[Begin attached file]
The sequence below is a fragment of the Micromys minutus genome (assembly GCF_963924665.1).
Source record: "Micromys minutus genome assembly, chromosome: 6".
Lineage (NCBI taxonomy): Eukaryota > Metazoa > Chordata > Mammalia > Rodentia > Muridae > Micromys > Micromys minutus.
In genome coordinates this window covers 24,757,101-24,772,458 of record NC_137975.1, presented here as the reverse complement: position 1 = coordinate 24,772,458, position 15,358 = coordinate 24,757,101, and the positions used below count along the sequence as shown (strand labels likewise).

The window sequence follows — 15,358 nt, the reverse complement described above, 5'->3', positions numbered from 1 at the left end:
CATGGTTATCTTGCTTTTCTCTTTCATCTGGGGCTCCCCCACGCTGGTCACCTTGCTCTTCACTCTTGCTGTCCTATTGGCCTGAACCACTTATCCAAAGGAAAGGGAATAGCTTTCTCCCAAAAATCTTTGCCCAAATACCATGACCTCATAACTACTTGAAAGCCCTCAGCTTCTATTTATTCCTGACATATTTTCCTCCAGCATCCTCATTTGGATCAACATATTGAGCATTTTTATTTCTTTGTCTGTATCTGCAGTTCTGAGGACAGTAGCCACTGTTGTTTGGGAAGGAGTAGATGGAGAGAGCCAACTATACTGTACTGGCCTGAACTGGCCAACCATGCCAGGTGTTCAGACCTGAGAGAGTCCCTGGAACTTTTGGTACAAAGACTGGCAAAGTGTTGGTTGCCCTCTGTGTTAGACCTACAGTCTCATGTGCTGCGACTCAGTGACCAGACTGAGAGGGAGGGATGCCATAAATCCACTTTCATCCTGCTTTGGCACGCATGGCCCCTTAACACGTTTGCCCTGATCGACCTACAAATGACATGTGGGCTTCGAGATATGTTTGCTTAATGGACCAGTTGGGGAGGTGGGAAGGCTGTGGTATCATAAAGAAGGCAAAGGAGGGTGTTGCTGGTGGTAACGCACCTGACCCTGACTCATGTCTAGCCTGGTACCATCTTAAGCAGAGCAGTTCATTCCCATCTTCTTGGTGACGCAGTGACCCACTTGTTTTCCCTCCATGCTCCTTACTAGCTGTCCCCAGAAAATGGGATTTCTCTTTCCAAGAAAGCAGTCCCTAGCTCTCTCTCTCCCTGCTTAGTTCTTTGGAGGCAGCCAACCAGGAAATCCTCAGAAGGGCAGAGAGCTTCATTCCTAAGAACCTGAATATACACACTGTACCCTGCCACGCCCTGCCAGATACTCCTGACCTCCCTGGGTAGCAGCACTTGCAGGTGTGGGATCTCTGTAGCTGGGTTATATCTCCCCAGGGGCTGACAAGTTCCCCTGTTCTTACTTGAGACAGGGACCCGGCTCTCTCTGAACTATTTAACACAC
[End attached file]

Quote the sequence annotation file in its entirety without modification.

The sequence below is a fragment of the Micromys minutus genome (assembly GCF_963924665.1).
Source record: "Micromys minutus genome assembly, chromosome: 6".
Lineage (NCBI taxonomy): Eukaryota > Metazoa > Chordata > Mammalia > Rodentia > Muridae > Micromys > Micromys minutus.
In genome coordinates this window covers 24,757,101-24,772,458 of record NC_137975.1, presented here as the reverse complement: position 1 = coordinate 24,772,458, position 15,358 = coordinate 24,757,101, and the positions used below count along the sequence as shown (strand labels likewise).

The window sequence follows — 15,358 nt, the reverse complement described above, 5'->3', positions numbered from 1 at the left end:
CATGGTTATCTTGCTTTTCTCTTTCATCTGGGGCTCCCCCACGCTGGTCACCTTGCTCTTCACTCTTGCTGTCCTATTGGCCTGAACCACTTATCCAAAGGAAAGGGAATAGCTTTCTCCCAAAAATCTTTGCCCAAATACCATGACCTCATAACTACTTGAAAGCCCTCAGCTTCTATTTATTCCTGACATATTTTCCTCCAGCATCCTCATTTGGATCAACATATTGAGCATTTTTATTTCTTTGTCTGTATCTGCAGTTCTGAGGACAGTAGCCACTGTTGTTTGGGAAGGAGTAGATGGAGAGAGCCAACTATACTGTACTGGCCTGAACTGGCCAACCATGCCAGGTGTTCAGACCTGAGAGAGTCCCTGGAACTTTTGGTACAAAGACTGGCAAAGTGTTGGTTGCCCTCTGTGTTAGACCTACAGTCTCATGTGCTGCGACTCAGTGACCAGACTGAGAGGGAGGGATGCCATAAATCCACTTTCATCCTGCTTTGGCACGCATGGCCCCTTAACACGTTTGCCCTGATCGACCTACAAATGACATGTGGGCTTCGAGATATGTTTGCTTAATGGACCAGTTGGGGAGGTGGGAAGGCTGTGGTATCATAAAGAAGGCAAAGGAGGGTGTTGCTGGTGGTAACGCACCTGACCCTGACTCATGTCTAGCCTGGTACCATCTTAAGCAGAGCAGTTCATTCCCATCTTCTTGGTGACGCAGTGACCCACTTGTTTTCCCTCCATGCTCCTTACTAGCTGTCCCCAGAAAATGGGATTTCTCTTTCCAAGAAAGCAGTCCCTAGCTCTCTCTCTCCCTGCTTAGTTCTTTGGAGGCAGCCAACCAGGAAATCCTCAGAAGGGCAGAGAGCTTCATTCCTAAGAACCTGAATATACACACTGTACCCTGCCACGCCCTGCCAGATACTCCTGACCTCCCTGGGTAGCAGCACTTGCAGGTGTGGGATCTCTGTAGCTGGGTTATATCTCCCCAGGGGCTGACAAGTTCCCCTGTTCTTACTTGAGACAGGGACCCGGCTCTCTCTGAACTATTTAACACAC